CYJP was born under the Jewish Community Relations Council in New York, and is now affiliated with the UJA-Federation of New York.

Hindy Poupko, who previously managed CYJP as part of her role at JCRC, now works as the deputy chief planning officer at UJA-NY.

“As UJA-Federation of New York looks to its second century, it is critical to cultivate leaders from our community,” she said. “We are proud to support CYJP in its work nurturing and developing the talents and skills of tomorrow’s leaders in business and Jewish philanthropy.”

Littenberg-Brown says one thing the organization focuses on is providing a wide variety of voices that are attuned to the next generation.

“We pride ourselves on being a very diverse range of voices in the Jewish community, in terms of the level of religiosity and ethnic background and political viewpoints,” he said.

“So we think it’s going to be very important for the next generation of Jewish communal leadership and people who are focusing on supporting Israel to be familiar and comfortable and have access to all those viewpoints.”

The CYJP chairman noted that the current political atmosphere is highly charged, which can effect Jewish giving and involvement.

“Right now there’s a lot of divisiveness in the Jewish community in many ways... and it’s going to be imperative for the next generation of leaders to understand and have a kind of language on how to serve the community the best.”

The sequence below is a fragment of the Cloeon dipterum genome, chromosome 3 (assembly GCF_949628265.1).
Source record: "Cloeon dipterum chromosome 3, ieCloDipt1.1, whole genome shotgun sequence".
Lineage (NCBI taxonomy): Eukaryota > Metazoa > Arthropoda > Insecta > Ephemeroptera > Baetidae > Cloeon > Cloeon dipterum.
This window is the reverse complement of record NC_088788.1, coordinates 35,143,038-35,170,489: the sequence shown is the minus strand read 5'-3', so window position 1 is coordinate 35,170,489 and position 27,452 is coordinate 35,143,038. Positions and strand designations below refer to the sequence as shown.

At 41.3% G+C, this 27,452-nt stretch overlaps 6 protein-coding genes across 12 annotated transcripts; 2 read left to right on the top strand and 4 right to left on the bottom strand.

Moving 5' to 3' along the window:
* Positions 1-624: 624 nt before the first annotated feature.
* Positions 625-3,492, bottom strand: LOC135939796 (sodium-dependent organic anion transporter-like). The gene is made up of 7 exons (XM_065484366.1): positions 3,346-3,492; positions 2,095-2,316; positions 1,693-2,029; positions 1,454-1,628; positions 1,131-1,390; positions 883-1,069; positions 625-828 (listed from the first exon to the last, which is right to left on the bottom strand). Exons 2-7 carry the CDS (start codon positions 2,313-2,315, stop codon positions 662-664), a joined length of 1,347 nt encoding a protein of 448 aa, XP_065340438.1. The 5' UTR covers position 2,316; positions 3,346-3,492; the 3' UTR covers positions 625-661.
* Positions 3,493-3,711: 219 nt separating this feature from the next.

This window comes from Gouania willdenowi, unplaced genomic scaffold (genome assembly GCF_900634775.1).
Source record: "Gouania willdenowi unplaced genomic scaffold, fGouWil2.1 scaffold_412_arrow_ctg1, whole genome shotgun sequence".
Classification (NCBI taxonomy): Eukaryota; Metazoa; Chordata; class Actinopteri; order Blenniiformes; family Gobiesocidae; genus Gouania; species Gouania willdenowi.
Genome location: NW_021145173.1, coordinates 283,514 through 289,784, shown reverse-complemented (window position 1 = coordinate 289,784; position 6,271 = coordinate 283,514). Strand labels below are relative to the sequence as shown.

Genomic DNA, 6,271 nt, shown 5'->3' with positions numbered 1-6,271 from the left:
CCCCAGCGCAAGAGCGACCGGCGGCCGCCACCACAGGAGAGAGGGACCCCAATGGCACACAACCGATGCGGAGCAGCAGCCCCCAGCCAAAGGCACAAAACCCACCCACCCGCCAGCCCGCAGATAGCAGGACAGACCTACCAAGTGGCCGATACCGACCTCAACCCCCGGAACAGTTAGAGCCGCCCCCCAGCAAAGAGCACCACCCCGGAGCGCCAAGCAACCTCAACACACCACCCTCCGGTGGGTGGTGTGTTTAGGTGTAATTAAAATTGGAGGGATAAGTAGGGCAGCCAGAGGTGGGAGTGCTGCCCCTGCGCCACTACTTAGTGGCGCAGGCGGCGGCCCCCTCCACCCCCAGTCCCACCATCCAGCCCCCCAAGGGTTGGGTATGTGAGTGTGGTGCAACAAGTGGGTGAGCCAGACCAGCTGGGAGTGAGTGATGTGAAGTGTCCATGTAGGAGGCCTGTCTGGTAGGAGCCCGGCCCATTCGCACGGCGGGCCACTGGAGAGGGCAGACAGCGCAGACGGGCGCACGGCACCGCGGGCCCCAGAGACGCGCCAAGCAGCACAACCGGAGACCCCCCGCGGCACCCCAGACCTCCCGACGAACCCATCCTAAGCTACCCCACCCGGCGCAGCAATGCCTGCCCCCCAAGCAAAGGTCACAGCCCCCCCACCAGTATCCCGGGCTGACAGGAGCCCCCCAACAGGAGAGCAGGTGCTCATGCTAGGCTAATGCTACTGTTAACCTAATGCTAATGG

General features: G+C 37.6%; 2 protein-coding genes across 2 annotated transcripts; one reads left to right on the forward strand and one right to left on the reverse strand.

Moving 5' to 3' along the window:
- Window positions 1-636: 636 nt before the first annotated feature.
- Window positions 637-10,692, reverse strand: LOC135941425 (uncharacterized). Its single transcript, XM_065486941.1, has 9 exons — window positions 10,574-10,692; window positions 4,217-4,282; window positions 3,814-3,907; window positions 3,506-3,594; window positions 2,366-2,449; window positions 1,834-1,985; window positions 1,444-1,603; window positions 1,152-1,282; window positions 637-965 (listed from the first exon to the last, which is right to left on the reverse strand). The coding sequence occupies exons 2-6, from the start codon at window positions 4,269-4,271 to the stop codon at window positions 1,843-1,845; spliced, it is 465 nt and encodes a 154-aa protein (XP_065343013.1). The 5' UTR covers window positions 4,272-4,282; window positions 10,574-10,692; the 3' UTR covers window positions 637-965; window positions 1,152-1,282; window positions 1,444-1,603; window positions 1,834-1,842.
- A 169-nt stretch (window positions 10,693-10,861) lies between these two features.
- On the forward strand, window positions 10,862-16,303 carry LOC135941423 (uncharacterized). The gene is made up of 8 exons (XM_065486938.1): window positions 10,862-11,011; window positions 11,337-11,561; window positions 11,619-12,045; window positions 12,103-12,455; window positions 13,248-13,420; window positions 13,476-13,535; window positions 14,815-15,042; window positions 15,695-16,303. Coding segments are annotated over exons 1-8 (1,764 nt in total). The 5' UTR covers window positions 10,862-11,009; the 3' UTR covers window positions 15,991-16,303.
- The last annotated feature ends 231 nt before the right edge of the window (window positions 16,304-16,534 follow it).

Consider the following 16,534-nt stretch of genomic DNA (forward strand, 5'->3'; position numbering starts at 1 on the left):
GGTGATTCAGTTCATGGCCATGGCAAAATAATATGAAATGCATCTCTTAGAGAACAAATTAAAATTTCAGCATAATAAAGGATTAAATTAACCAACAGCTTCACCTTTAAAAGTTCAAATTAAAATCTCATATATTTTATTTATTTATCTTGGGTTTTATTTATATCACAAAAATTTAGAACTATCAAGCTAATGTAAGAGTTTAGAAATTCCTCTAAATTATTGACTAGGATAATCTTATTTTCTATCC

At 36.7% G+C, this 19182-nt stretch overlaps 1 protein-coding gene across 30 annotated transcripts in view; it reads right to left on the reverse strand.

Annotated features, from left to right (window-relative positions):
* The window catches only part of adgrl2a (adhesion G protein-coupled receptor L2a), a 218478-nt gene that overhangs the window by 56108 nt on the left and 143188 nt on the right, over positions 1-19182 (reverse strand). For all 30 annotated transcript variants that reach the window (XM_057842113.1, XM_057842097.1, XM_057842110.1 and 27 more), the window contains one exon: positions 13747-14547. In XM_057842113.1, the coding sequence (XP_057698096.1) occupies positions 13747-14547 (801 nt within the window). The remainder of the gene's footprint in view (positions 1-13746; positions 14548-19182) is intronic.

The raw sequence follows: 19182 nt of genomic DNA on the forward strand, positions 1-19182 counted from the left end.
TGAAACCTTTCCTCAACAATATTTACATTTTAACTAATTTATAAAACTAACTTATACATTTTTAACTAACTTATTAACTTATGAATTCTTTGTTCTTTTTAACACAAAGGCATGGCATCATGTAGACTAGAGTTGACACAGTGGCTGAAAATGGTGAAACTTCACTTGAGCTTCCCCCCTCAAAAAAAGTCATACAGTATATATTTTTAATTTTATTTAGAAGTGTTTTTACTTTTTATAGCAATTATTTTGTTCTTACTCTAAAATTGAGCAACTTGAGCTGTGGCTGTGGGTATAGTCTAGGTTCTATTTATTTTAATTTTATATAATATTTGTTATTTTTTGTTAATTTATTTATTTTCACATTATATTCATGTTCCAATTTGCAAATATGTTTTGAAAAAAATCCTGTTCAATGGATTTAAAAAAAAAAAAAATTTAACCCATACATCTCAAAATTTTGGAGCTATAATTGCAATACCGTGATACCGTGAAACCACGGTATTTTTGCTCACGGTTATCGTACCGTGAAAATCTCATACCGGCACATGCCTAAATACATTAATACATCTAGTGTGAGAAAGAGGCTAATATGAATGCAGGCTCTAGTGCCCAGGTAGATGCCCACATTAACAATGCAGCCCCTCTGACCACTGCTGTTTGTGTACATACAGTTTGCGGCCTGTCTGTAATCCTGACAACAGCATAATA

CYJP is partnered with more than 40 Jewish organizations across the religious and political spectrum, bringing together young leaders of all stripes.

Zoya Raynes, a board member and past chair of CYJP, said the organization works to fulfill the “need for our community to truly invest in the current and future leaders within the Jewish community.

“CYJP is composed of a diverse and powerful foundation of dozens of leaders, representing a spectrum of organizations that reflect our wonderful and complicated people,” she said.

Many of the biggest and oldest Jewish communal organizations have executive boards made up of serious donors, which can be another hurdle for young leaders to cross.

CYJP’s efforts are geared toward making those organizations “feel comfortable bringing young people on to their boards who don’t necessarily have huge amounts of wealth today,” said Littenberg-Brown, “but offer very specific amounts of expertise and knowledge, and are going to contribute to the board, even if they’re not the major funders of the board.”

Josh Tanenbaum, the vice chairman of CYJP, echoed Littenberg-Brown.

“CYJP brings together top young lay leaders and teaches them to do more than write a check,” he said. “It gives them the tools to drive meaningful impact.”